Dear faculty, staff and students,
As you've seen in the news in recent days, the Joint Higher Education Subcommittee of the General Assembly directed the University System of Georgia to explain how it would absorb an additional $300 million cut in state funding for fiscal year 2011, which begins July 1, 2010. To that end, each of the 35 University System presidents was directed to prepare an assessment of the impact that the pro-rated share of the cut would have on her or his campus. Georgia State University's portion of such a cut would be $34 million.
Knowing that specifics of our assessment of the potential impact of a $34M cut to GSU are likely to become public soon, I'm writing to provide you with some information and context. As directed by the subcommittee, the assessment that we provided did not include a tuition increase nor did it include other factors that could help offset some portion of this staggering reduction in state funding to GSU.
To be sure, the most alarming element in GSU's assessment of the impact of a $34M cut is the potential elimination of 622 filled positions. A cut of that magnitude also could force us to admit more than 1,000 fewer students annually. None of us wants to see anything close to these actions happening at GSU or at any other System institution. Such actions would be devastating to students and to our state. That is for certain.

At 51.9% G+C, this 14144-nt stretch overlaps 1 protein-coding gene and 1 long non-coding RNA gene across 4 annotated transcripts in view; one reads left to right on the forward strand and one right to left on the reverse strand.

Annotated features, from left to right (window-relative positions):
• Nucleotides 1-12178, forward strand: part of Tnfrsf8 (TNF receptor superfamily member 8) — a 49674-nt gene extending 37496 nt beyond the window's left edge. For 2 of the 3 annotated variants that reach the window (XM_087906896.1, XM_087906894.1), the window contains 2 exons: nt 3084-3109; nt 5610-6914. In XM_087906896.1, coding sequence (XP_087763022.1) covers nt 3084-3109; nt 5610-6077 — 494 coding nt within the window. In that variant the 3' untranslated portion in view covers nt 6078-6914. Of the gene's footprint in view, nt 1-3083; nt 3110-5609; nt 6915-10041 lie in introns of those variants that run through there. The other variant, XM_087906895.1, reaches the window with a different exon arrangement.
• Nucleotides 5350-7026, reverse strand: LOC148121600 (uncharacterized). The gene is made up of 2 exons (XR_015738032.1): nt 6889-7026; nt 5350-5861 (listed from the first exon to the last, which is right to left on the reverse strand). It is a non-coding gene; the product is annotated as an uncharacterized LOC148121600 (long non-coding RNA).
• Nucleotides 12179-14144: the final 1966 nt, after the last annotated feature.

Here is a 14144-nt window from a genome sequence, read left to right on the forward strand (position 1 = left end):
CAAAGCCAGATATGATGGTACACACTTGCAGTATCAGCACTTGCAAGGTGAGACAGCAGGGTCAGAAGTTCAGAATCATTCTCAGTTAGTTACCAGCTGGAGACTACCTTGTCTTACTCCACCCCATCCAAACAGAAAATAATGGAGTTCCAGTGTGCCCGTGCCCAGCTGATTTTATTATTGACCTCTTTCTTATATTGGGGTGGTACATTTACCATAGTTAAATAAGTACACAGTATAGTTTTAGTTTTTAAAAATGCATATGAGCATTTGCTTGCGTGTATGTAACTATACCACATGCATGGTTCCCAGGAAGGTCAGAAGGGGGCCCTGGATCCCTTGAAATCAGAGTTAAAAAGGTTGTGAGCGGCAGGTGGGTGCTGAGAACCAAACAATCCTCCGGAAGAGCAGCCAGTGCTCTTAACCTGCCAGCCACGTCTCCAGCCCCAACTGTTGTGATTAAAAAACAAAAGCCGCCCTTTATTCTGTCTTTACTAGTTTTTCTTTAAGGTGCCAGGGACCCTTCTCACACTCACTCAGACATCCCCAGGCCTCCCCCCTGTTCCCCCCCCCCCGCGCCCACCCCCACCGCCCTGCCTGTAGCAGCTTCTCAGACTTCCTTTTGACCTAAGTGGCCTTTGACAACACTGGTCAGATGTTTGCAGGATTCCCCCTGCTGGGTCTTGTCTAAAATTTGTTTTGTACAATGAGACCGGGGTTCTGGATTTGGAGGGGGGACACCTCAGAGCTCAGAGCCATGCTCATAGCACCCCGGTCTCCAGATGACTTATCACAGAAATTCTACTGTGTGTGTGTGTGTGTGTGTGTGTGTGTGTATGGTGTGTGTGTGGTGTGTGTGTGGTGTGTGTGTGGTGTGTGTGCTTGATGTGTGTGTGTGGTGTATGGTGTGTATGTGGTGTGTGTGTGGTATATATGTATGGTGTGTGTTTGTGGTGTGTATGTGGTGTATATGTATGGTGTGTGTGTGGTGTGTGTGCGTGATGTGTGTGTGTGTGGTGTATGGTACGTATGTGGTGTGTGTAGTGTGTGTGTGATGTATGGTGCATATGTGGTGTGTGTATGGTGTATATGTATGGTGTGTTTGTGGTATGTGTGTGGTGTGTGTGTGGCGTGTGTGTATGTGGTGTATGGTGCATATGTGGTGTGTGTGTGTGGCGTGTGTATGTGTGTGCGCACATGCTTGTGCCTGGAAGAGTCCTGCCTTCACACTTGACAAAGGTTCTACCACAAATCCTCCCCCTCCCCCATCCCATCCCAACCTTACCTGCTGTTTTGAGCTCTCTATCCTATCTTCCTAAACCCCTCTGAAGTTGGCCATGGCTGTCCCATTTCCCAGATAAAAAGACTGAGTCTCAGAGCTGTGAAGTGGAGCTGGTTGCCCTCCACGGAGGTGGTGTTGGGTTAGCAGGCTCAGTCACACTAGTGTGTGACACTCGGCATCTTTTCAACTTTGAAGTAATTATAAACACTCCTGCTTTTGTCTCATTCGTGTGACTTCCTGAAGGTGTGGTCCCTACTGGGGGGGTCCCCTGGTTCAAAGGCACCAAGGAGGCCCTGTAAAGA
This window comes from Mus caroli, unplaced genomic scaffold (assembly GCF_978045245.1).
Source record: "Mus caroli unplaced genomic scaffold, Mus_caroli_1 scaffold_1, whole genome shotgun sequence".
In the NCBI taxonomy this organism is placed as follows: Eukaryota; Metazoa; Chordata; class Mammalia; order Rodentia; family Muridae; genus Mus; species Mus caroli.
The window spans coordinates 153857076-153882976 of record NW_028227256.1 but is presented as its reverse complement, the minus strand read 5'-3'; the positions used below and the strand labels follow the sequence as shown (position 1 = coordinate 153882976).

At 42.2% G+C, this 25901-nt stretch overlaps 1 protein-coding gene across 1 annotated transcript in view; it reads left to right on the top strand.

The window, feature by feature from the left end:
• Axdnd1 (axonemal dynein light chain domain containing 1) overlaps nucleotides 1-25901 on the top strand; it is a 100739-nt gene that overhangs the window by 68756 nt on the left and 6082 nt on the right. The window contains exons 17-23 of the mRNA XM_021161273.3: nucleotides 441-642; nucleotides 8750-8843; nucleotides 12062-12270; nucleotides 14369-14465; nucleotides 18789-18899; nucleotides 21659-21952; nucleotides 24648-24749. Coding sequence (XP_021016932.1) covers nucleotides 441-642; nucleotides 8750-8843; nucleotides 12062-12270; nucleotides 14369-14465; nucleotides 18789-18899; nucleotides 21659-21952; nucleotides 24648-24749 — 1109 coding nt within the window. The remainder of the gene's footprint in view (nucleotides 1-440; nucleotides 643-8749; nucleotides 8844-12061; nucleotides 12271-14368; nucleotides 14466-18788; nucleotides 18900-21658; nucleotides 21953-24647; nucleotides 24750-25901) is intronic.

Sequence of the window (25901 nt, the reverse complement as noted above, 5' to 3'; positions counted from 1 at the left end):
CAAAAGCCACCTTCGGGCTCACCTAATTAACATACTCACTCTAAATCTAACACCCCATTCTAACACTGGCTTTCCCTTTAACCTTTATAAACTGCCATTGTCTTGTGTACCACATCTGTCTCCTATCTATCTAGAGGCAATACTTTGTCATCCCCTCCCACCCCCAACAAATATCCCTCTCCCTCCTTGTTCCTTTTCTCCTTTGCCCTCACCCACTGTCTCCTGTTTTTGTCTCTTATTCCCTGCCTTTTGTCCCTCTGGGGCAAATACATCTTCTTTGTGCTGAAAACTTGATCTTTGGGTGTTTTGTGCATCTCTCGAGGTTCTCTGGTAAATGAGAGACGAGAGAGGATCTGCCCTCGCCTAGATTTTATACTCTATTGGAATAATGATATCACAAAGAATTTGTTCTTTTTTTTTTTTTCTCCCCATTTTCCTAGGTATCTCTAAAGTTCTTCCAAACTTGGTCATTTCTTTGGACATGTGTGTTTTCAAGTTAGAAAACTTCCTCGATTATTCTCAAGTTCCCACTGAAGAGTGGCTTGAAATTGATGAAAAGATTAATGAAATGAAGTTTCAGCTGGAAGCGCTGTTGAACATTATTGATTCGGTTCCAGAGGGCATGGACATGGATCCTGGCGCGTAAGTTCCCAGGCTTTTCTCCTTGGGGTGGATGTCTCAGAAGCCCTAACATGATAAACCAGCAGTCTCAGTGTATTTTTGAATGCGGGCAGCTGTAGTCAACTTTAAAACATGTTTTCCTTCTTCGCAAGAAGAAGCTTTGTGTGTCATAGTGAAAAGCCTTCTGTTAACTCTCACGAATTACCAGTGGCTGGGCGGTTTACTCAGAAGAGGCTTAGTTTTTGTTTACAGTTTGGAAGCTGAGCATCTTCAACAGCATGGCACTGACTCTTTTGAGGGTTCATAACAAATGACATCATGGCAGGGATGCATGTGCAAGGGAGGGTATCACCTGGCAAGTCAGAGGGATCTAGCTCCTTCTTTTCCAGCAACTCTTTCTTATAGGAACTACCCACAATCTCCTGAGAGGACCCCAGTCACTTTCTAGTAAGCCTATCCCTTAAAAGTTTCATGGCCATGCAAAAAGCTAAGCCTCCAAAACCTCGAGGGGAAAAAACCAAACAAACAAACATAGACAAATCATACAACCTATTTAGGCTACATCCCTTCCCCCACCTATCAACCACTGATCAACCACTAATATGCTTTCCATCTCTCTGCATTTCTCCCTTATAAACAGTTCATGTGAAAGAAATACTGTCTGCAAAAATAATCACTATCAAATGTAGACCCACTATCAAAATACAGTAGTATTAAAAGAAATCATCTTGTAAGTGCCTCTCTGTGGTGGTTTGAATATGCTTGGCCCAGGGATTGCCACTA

The subcommittee's direction to look at the potential impact of a $300M additional budget reduction for the University System does not represent a real or immediate reduction. The legislative budget process is continuing, and the information we've provided is helping our elected officials to understand the full depth of the scenario that they asked us to consider.
At this time we do not know what the actual cut to Georgia State will be when the legislative process concludes, nor do we know what other factors will emerge in the coming days and weeks to help us mitigate the effects of a cut. We are working with the University System and with legislators to make the case that higher education, and particularly Georgia State University, is important to Georgia's ability to return to growth and prosperity. The long-term future of our state depends on growing, not shrinking, the number of well-educated Georgians.
This is a fluid process and we may not know the full extent of what will be required of us for some time. Still, I think it appropriate and important to have an open and honest discussion of where we are and what may be on the horizon.
We will hold a town hall meeting Wednesday, March 3, at 3 p.m. in the Student Center Ballroom. During the meeting I will provide an update on the legislature's budget process as it pertains to GSU, and I will answer your questions. Similar to last fall's town hall meetings, we ask that you e-mail questions in advance to email@example.com. You also will have the opportunity to submit written questions on note cards provided at the session. Only written questions will be addressed.
This is a challenging budget climate and has been for quite some time. You have been terrific in shouldering the burden placed upon us by this recession. I thank each of you for your commitment to Georgia State University, and for the sacrifices you have made in the service of GSU and our students.
Mark P. Becker
If you have any questions or concerns, please contact Chandler Brown.